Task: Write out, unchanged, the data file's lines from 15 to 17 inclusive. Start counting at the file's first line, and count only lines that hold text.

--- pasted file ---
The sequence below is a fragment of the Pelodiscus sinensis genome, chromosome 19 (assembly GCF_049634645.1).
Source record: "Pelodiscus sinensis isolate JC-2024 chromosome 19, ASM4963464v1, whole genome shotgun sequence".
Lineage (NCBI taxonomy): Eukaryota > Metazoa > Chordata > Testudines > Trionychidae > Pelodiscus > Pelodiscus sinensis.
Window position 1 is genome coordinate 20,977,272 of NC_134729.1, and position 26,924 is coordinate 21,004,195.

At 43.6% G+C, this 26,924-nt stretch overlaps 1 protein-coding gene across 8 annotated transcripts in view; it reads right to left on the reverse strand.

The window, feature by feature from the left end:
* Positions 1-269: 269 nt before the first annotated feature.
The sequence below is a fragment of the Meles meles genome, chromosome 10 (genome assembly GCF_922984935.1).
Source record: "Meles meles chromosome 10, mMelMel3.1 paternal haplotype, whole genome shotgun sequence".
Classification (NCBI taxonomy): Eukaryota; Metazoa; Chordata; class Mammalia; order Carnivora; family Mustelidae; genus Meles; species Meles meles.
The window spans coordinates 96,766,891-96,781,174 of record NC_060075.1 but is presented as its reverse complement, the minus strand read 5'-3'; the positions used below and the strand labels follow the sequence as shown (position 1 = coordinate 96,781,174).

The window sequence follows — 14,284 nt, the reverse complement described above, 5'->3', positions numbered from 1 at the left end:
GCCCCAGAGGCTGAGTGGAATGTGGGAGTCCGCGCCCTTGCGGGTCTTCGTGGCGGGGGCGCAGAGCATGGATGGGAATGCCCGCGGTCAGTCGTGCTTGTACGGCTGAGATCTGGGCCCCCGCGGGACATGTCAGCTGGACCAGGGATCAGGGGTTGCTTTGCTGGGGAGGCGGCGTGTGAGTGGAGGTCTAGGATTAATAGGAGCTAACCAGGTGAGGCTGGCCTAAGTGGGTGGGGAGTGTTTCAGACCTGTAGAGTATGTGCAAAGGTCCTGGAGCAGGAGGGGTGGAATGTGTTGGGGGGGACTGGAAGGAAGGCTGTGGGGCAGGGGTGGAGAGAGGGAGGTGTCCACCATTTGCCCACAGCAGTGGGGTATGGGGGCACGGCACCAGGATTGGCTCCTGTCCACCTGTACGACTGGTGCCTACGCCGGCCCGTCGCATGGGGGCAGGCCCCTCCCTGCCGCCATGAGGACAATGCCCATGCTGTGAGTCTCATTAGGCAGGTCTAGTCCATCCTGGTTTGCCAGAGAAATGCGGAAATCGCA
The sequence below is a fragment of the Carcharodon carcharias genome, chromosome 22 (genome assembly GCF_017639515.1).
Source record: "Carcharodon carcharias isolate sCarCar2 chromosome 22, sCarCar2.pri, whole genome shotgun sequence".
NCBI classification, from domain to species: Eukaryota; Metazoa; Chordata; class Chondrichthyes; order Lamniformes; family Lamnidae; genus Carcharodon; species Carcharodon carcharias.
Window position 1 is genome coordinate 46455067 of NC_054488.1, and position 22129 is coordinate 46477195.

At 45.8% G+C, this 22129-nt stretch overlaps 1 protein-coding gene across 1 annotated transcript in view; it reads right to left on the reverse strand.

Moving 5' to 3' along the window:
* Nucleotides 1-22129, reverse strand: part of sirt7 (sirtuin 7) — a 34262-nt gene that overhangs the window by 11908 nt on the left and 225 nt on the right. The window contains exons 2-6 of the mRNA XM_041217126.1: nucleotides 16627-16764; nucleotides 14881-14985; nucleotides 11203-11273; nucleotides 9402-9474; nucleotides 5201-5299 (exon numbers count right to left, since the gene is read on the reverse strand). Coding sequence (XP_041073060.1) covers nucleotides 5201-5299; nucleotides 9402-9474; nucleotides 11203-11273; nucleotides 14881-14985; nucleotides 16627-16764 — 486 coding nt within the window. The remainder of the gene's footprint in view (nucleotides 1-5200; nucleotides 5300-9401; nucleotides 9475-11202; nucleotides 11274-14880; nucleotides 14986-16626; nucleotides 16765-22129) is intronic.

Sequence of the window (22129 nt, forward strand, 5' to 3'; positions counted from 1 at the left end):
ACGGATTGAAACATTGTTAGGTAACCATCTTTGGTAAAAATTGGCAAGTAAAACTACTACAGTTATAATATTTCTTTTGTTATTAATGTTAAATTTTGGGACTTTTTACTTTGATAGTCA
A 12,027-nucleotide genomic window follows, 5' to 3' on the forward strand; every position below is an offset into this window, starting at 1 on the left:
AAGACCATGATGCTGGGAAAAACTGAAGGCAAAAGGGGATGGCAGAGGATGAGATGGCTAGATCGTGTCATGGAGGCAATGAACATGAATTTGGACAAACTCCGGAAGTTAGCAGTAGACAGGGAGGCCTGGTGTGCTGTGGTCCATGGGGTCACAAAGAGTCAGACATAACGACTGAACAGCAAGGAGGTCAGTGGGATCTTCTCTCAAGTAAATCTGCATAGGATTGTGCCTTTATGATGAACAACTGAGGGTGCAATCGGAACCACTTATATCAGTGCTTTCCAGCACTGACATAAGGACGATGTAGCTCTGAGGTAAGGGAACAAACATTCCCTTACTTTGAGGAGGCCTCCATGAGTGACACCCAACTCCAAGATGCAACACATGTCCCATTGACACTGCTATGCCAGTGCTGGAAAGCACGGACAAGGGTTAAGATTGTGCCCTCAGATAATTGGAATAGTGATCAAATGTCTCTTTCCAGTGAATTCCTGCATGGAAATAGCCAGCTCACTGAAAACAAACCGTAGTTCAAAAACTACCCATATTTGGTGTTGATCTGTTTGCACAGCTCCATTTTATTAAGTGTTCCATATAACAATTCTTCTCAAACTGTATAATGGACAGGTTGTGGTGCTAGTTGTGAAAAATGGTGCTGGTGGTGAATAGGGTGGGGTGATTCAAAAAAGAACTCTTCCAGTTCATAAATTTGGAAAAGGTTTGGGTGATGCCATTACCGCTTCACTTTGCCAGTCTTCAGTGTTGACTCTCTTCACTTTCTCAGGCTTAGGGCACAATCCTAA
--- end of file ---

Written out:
Source record: "Carcharodon carcharias isolate sCarCar2 chromosome 22, sCarCar2.pri, whole genome shotgun sequence".
NCBI classification, from domain to species: Eukaryota; Metazoa; Chordata; class Chondrichthyes; order Lamniformes; family Lamnidae; genus Carcharodon; species Carcharodon carcharias.
Window position 1 is genome coordinate 46455067 of NC_054488.1, and position 22129 is coordinate 46477195.